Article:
Mystics and theologians do not deny this about God. Many of them have written that ours is “a God Who hides.” That God hides is clear. Why He hides is not so clear; this we don’t understand. This hiddenness of God—this “Divine Modesty,” if we can call it that—is most evident in the life and person of our Jesus of Nazareth: He was the most ordinary of men, living in the most ordinary of places and times. In his letter to the Philippians, St. Paul calls this “kenosis”—literally, “self-emptying”—i.e., God empties Himself, as it were, of His divinity, so that the divinity is hidden during the life of Jesus, but most especially during His Passion and death on the cross.
As I was thinking about all this and basically complaining about God’s habit of hiding, I realized that He could also just as easily complain about me. There have been many times in my life when I went into hiding from him—times when I preferred not to have Him around, to go about my own private business, not to be reminded about those pesky do’s and don’t’s. I’m sure you know what I mean and probably have had similar sentiments and experiences in your life.
So as I was thinking about all this, I remembered a story I heard some years ago. And it goes something like this:
One day a kid decided to play hide-and-seek with his neighbors. He was particularly proud of a special talent that he had, a talent that allowed him to the most difficult hiding places, places that the other kids could never find. So when the game began, he eagerly volunteered to be the “it.” And he did a great job, painstakingly seeking each and every playmate until he found each and everyone of them. Then when it was another child’s turn to be “it,” he immediately ran to what he considered the hardest-to-find hiding place in the neighborhood—a little discarded box behind a tree. He giggled as he inserted himself into it, and waited eagerly for his playmates to try to find him. He waited and waited, and because his hiding place was truly hard to find, he waited for a really long time, until he fell asleep. When he woke up who knows how many hours later, he realized in glee that he had still not been found. So he carefully crawled out of the box only to realize that the sun had already set and all his playmates were nowhere to be found. They had all already gone home. When he realized this, he cried all the way home, and complained to his mom about how unfair his playmates had been because when it was their turn to hide, he did not give up looking for them, but when it was his turn to hide, they all gave up and went home.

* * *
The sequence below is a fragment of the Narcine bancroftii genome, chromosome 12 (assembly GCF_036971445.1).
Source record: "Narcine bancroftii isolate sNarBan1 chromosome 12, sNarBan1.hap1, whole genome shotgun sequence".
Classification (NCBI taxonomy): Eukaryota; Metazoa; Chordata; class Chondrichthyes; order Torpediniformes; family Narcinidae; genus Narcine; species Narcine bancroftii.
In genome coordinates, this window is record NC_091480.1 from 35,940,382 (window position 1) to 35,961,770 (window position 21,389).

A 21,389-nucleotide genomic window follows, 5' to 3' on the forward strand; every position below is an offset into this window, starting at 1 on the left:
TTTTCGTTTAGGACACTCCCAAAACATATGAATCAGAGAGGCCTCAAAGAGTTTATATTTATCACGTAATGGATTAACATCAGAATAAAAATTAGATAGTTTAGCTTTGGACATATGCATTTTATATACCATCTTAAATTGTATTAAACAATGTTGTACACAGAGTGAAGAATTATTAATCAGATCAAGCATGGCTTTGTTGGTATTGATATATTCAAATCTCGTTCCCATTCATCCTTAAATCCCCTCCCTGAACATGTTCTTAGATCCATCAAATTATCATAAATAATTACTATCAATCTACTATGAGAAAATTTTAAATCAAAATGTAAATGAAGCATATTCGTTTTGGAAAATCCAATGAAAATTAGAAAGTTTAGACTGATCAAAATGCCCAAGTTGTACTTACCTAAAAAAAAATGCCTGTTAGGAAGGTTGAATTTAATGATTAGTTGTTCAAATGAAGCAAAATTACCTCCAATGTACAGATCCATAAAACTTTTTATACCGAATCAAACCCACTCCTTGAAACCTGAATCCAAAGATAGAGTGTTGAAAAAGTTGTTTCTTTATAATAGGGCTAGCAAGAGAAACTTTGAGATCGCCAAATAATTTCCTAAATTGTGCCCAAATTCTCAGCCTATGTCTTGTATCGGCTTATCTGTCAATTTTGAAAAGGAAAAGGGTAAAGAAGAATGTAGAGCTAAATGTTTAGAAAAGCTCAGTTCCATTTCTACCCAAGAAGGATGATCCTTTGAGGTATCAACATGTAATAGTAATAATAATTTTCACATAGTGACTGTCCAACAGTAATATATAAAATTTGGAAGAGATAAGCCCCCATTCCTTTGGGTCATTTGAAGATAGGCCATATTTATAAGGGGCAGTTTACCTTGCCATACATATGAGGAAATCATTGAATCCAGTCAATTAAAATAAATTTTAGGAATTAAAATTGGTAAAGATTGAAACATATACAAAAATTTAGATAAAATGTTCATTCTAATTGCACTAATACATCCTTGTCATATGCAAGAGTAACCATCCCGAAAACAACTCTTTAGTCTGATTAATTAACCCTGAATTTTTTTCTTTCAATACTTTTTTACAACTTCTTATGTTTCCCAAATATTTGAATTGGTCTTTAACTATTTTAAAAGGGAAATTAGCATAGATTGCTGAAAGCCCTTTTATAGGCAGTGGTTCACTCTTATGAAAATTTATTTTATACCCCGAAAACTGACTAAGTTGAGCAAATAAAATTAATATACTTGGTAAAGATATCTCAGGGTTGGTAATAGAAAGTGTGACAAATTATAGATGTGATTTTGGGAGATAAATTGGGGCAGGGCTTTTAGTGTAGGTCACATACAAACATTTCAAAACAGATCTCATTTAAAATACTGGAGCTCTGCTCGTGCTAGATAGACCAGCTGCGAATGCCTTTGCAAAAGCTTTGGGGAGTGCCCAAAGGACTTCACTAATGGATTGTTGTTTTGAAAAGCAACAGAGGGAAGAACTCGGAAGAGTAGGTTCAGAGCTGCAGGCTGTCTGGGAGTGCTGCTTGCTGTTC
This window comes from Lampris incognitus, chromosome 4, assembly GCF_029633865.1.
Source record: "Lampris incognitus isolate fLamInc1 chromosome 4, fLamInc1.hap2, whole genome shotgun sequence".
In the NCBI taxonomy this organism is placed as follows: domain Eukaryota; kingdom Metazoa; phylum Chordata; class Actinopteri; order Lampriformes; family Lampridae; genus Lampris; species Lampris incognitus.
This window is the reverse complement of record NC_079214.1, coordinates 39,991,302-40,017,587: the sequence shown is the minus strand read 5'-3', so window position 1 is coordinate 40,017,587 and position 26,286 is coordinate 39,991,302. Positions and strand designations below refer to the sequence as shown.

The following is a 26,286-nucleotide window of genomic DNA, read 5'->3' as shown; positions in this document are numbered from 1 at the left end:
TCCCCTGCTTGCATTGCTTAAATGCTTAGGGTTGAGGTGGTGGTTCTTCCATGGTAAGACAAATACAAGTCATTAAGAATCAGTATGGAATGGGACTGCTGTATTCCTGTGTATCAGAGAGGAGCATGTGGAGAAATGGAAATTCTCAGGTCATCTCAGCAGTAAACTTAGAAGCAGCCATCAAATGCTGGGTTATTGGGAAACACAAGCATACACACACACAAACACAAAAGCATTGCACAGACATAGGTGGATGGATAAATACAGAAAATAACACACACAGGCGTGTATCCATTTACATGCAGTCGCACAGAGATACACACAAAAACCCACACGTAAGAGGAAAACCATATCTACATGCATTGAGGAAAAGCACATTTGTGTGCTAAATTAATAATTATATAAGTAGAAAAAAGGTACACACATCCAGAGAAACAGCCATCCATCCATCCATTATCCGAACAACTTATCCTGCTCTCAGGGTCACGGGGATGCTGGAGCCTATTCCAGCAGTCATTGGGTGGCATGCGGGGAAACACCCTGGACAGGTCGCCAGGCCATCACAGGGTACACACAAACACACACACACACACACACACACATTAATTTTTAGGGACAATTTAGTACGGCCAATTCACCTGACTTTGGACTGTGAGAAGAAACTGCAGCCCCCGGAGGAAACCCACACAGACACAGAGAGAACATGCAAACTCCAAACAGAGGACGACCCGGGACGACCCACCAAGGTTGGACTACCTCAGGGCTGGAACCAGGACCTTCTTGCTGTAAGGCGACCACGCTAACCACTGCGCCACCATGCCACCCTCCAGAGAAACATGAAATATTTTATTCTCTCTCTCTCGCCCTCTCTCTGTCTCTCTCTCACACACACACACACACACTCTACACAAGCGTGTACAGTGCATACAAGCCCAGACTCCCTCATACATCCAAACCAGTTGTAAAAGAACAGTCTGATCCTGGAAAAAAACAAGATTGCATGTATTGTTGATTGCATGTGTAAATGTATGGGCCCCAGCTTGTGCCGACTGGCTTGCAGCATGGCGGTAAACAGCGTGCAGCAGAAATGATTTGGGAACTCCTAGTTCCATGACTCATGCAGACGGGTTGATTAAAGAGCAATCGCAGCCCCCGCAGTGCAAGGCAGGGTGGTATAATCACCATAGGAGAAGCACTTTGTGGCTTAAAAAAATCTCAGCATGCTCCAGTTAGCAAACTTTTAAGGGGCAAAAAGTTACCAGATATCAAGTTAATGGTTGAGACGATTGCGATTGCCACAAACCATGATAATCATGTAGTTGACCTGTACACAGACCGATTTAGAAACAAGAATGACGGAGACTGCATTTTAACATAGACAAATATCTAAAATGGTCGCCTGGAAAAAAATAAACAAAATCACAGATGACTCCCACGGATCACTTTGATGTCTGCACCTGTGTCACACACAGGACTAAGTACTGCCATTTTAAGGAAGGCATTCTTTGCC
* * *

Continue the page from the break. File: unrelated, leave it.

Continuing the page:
Aren’t we all often a little bit like this child’s playmates when it comes to our relationship with God? We hide from God all the time, but He looks for us, and He refuses to give up looking for us. But the moment God hides, we don’t like it, and we complain, and like the kid’s playmates in the story, we eventually give up on Him. We go home.
Maybe today as we reflect about the Transfiguration—that all-too-rare event in His life and also an all-too-rare event in our world today--maybe God is reminding us not to give up looking for Him because appearances to the contrary notwithstanding, He is very much present in the world. Appearances to the contrary notwithstanding, He is very much present in our lives.
And He wants to be found.